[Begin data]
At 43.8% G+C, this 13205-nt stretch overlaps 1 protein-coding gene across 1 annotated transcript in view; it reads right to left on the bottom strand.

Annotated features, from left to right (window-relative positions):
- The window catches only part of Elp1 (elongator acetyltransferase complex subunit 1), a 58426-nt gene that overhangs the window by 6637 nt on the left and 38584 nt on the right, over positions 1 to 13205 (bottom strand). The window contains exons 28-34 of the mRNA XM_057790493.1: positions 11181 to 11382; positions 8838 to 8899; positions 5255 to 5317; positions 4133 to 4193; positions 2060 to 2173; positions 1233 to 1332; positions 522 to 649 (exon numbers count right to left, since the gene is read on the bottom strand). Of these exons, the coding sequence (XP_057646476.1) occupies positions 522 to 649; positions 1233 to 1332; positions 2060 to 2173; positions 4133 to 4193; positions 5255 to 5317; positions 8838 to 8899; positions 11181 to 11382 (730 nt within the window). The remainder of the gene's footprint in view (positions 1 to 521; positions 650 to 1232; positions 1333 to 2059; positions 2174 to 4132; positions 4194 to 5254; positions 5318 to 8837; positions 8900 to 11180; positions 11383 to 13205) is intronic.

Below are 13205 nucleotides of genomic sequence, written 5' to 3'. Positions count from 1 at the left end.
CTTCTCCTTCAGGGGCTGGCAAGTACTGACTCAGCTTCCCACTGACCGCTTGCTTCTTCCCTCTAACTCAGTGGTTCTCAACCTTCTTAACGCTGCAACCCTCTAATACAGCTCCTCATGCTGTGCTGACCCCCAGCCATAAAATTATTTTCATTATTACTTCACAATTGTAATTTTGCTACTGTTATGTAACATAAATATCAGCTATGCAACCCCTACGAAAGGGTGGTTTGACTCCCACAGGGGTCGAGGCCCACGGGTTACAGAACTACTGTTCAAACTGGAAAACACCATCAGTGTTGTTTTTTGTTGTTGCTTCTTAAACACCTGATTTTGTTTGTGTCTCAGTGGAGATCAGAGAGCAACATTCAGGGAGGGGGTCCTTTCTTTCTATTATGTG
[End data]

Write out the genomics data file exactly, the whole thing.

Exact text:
At 43.8% G+C, this 13205-nt stretch overlaps 1 protein-coding gene across 1 annotated transcript in view; it reads right to left on the bottom strand.

Annotated features, from left to right (window-relative positions):
- The window catches only part of Elp1 (elongator acetyltransferase complex subunit 1), a 58426-nt gene that overhangs the window by 6637 nt on the left and 38584 nt on the right, over positions 1 to 13205 (bottom strand). The window contains exons 28-34 of the mRNA XM_057790493.1: positions 11181 to 11382; positions 8838 to 8899; positions 5255 to 5317; positions 4133 to 4193; positions 2060 to 2173; positions 1233 to 1332; positions 522 to 649 (exon numbers count right to left, since the gene is read on the bottom strand). Of these exons, the coding sequence (XP_057646476.1) occupies positions 522 to 649; positions 1233 to 1332; positions 2060 to 2173; positions 4133 to 4193; positions 5255 to 5317; positions 8838 to 8899; positions 11181 to 11382 (730 nt within the window). The remainder of the gene's footprint in view (positions 1 to 521; positions 650 to 1232; positions 1333 to 2059; positions 2174 to 4132; positions 4194 to 5254; positions 5318 to 8837; positions 8900 to 11180; positions 11383 to 13205) is intronic.

Below are 13205 nucleotides of genomic sequence, written 5' to 3'. Positions count from 1 at the left end.
CTTCTCCTTCAGGGGCTGGCAAGTACTGACTCAGCTTCCCACTGACCGCTTGCTTCTTCCCTCTAACTCAGTGGTTCTCAACCTTCTTAACGCTGCAACCCTCTAATACAGCTCCTCATGCTGTGCTGACCCCCAGCCATAAAATTATTTTCATTATTACTTCACAATTGTAATTTTGCTACTGTTATGTAACATAAATATCAGCTATGCAACCCCTACGAAAGGGTGGTTTGACTCCCACAGGGGTCGAGGCCCACGGGTTACAGAACTACTGTTCAAACTGGAAAACACCATCAGTGTTGTTTTTTGTTGTTGCTTCTTAAACACCTGATTTTGTTTGTGTCTCAGTGGAGATCAGAGAGCAACATTCAGGGAGGGGGTCCTTTCTTTCTATTATGTG